Her campaign #MeriMarzi aims to promote menstrual health and wellness, hygiene and facilities for female sex workers in UP. She says, “Knowledge about natural body processes is a very basic human right. And for individuals whose occupation is providing sexual services, it becomes even more important.”

Meri Marzi aims to ensure sensitised, non-discriminatory health workers for the needs of female sex workers in the Suraksha Clinics under the UPSACS (Uttar Pradesh State AIDS Control Society) program by creating more dialogues and garnering public support for the cause of sex workers’ menstrual rights. The campaign will also ensure interventions with sex workers to clear misconceptions around overall hygiene management to ensure that results flow both ways.

Read more about her campaign.

MH Fellow Sabna comes with significant experience working with a range of development issues. A co-founder of Project Sakhi Saheli, which aims to combat period poverty and break menstrual taboos, Sabna has, in the past, worked on the issue of menstruation in urban slums of Delhi with women and adolescent girls. She and her team also released MenstraBook, with menstrastories and organised Menstra Tlk in the Delhi School of Social Work to create more conversations on menstruation.

With YKA MHM Fellow Vineet, Sabna launched Menstratalk, a campaign that aims to put an end to period poverty and smash menstrual taboos in society. As a start, the campaign aims to begin conversations on menstrual health with five hundred adolescents and youth in Delhi through offline platforms, and through this community mobilise support to create Period Friendly Institutions out of educational institutes in the city.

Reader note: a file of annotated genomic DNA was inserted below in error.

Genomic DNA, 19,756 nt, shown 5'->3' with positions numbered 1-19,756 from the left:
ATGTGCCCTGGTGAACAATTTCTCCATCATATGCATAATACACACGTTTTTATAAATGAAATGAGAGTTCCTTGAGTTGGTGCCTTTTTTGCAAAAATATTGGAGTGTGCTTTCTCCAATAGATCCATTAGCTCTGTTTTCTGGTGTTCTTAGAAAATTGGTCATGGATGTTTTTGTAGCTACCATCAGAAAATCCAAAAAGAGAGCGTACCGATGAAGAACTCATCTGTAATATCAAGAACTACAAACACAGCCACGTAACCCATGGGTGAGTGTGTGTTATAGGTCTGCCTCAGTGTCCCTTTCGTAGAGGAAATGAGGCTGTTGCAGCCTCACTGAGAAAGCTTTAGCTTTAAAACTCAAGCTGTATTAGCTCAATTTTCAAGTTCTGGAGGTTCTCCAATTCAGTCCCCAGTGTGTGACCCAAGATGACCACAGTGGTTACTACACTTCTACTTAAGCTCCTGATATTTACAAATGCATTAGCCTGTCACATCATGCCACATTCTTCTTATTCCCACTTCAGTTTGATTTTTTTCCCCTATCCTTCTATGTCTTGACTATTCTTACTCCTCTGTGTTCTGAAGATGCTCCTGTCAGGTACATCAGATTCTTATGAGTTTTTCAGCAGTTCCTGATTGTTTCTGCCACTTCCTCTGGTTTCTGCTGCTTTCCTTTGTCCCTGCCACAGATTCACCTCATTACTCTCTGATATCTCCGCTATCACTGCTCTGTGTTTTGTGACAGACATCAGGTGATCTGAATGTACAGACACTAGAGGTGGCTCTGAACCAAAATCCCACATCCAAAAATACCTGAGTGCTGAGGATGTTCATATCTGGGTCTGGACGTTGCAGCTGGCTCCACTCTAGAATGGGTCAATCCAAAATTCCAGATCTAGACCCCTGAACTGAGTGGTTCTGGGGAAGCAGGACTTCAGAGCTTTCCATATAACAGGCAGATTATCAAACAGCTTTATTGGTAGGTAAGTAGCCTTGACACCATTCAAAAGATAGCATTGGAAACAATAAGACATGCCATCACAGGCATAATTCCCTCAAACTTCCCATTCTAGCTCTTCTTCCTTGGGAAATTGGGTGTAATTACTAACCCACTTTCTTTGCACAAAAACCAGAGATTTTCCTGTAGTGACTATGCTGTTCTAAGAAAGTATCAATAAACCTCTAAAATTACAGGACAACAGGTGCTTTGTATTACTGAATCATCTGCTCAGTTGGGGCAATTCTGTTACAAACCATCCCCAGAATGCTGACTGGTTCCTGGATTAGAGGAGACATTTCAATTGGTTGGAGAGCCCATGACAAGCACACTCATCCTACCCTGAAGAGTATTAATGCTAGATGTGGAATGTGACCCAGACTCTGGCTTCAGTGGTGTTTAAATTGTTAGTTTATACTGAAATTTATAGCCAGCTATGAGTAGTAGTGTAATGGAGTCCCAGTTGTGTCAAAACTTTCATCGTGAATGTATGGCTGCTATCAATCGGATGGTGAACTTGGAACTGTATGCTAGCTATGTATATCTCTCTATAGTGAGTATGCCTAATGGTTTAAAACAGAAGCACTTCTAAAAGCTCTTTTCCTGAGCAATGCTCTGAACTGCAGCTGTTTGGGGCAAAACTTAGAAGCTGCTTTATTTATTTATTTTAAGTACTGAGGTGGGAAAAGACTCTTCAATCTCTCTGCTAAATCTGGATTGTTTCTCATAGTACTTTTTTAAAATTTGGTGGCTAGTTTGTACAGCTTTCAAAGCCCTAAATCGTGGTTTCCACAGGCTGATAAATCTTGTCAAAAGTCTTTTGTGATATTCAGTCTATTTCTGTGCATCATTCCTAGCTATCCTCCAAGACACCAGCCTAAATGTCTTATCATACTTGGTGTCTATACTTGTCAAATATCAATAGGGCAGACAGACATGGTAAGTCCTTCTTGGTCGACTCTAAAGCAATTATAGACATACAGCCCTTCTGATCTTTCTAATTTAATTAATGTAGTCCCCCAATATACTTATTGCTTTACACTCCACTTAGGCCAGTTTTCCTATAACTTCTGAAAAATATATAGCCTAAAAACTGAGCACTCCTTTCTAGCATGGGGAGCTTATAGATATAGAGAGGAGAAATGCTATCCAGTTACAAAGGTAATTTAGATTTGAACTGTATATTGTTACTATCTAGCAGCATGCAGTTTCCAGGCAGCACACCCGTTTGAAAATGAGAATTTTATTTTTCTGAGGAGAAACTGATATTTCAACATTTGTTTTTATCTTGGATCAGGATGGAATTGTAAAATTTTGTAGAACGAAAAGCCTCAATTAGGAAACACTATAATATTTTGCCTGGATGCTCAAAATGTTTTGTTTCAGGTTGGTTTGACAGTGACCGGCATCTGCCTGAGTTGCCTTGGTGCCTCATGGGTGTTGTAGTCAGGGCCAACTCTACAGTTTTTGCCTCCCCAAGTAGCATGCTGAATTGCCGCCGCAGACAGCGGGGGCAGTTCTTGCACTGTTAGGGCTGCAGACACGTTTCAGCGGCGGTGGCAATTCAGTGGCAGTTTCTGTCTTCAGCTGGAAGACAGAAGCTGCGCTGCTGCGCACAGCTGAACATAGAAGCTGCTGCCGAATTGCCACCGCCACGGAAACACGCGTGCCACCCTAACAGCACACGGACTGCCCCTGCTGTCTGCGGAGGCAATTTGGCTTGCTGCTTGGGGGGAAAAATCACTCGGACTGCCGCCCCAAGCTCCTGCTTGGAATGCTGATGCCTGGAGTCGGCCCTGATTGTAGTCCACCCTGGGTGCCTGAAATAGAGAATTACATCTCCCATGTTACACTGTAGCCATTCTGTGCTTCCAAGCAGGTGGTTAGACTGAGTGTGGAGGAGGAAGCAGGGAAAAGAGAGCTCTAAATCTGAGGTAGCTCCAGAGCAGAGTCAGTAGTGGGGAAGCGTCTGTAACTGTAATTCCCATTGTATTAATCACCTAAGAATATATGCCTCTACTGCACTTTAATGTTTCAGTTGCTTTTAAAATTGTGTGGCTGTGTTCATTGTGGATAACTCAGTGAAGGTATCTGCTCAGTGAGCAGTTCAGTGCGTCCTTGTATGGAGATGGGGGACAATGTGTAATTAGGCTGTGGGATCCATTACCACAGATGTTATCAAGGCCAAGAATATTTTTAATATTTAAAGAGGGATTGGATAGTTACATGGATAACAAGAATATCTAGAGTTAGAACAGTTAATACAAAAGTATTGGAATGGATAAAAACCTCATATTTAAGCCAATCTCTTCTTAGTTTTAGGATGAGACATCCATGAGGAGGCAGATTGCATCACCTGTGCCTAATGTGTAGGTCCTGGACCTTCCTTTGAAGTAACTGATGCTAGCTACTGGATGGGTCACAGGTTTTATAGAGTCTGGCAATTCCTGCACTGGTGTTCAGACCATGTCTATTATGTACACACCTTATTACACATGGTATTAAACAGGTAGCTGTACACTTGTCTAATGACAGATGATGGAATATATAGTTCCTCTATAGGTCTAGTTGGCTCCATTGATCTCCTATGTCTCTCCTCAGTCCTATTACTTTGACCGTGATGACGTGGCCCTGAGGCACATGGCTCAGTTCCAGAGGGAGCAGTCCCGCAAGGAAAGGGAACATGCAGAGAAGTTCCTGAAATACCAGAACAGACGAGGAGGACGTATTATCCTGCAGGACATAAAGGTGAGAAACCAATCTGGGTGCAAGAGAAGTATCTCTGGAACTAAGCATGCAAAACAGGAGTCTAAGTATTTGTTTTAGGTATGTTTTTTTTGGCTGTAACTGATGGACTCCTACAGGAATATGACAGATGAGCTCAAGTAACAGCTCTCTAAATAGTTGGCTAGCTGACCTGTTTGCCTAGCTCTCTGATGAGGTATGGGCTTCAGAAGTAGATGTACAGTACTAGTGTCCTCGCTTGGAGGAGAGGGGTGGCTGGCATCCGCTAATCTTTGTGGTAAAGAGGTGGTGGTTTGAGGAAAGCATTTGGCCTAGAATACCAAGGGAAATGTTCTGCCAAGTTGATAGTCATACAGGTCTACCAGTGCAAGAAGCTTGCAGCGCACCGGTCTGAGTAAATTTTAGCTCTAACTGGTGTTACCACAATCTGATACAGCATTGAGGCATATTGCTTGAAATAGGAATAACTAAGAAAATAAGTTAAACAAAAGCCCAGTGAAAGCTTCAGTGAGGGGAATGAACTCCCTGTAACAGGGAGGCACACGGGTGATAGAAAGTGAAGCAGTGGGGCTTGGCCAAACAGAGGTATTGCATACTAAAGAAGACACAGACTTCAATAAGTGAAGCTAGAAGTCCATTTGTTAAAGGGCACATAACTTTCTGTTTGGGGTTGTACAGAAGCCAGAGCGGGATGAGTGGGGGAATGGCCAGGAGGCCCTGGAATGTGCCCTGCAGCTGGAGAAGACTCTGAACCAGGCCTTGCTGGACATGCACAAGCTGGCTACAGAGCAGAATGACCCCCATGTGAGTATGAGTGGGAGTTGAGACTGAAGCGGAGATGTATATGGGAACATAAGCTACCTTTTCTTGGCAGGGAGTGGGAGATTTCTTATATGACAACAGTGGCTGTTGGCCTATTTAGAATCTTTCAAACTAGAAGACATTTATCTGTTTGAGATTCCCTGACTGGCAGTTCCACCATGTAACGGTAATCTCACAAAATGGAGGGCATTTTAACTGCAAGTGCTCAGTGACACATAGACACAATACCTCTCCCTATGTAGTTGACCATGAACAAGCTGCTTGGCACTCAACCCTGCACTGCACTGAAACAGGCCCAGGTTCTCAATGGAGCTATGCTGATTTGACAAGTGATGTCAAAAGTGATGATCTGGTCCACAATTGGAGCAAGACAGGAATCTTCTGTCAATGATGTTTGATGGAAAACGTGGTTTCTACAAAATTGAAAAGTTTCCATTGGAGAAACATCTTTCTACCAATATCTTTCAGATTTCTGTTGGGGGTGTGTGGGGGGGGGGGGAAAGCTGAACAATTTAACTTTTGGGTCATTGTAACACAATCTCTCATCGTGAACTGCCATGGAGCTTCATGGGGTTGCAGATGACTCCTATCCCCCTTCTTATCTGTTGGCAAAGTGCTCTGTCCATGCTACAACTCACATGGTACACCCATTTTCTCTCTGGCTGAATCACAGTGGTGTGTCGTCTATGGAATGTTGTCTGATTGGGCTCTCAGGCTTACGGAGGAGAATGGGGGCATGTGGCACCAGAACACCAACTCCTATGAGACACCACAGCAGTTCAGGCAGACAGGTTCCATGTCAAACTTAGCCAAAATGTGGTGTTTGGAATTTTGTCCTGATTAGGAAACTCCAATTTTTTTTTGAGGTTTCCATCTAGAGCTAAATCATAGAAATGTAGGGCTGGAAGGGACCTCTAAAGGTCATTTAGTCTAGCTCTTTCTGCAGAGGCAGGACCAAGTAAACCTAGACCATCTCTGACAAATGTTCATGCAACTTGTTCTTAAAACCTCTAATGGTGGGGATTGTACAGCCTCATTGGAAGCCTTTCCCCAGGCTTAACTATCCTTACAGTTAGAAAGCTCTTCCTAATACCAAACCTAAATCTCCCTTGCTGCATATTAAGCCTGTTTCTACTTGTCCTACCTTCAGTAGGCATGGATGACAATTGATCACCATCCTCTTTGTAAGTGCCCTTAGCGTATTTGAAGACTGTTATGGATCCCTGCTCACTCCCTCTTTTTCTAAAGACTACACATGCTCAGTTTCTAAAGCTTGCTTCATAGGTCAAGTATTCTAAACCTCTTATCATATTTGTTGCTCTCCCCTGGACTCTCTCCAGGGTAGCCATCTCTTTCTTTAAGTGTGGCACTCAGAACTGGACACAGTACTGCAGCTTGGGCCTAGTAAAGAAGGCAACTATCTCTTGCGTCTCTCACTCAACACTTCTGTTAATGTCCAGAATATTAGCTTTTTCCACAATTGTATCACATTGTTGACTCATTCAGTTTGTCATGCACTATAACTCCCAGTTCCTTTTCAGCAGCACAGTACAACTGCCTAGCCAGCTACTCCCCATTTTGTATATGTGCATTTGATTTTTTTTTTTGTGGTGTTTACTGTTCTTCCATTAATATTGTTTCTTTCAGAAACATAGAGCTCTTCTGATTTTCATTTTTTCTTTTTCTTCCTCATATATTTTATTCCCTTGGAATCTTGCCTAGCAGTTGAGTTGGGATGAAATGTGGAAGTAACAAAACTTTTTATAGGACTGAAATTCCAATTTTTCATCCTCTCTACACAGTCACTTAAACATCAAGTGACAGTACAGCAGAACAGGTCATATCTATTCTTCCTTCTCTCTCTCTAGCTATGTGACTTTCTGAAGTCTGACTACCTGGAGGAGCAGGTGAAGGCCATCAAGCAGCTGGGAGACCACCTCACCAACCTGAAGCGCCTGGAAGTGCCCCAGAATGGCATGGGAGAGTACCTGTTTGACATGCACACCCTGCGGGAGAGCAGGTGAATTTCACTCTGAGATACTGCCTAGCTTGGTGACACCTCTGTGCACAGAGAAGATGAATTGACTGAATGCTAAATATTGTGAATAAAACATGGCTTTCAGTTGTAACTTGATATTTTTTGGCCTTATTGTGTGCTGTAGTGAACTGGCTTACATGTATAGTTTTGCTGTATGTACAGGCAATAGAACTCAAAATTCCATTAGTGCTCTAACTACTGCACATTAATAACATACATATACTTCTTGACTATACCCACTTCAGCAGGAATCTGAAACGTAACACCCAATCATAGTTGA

Read more about her campaign. 

A student from Delhi School of Social work, Vineet is a part of Project Sakhi Saheli, an initiative by the students of Delhi school of Social Work to create awareness on Menstrual Health and combat Period Poverty. Along with MHM Action Fellow Sabna, Vineet launched Menstratalk, a campaign that aims to put an end to period poverty and smash menstrual taboos in society.

As a start, the campaign aims to begin conversations on menstrual health with five hundred adolescents and youth in Delhi through offline platforms, and through this community mobilise support to create Period Friendly Institutions out of educational institutes in the city.

Find out more about the campaign here.

A native of Bhagalpur district – Bihar, Shalini Jha believes in equal rights for all genders and wants to work for a gender-equal and just society. In the past she’s had a year-long association as a community leader with Haiyya: Organise for Action’s Health Over Stigma campaign. She’s pursuing a Master’s in Literature with Ambedkar University, Delhi and as an MHM Fellow with YKA, recently launched ‘Project अल्हड़ (Alharh)’.

She says, “Bihar is ranked the lowest in India’s SDG Index 2019 for India. Hygienic and comfortable menstruation is a basic human right and sustainable development cannot be ensured if menstruators are deprived of their basic rights.” Project अल्हड़ (Alharh) aims to create a robust sensitised community in Bhagalpur to collectively spread awareness, break the taboo, debunk myths and initiate fearless conversations around menstruation. The campaign aims to reach at least 6000 adolescent girls from government and private schools in Baghalpur district in 2020.

Read more about the campaign here.

A psychologist and co-founder of a mental health NGO called Customize Cognition, Ritika forayed into the space of menstrual health and hygiene, sexual and reproductive healthcare and rights and gender equality as an MHM Fellow with YKA. She says, “The experience of working on MHM/SRHR and gender equality has been an enriching and eye-opening experience. I have learned what’s beneath the surface of the issue, be it awareness, lack of resources or disregard for trans men, who also menstruate.”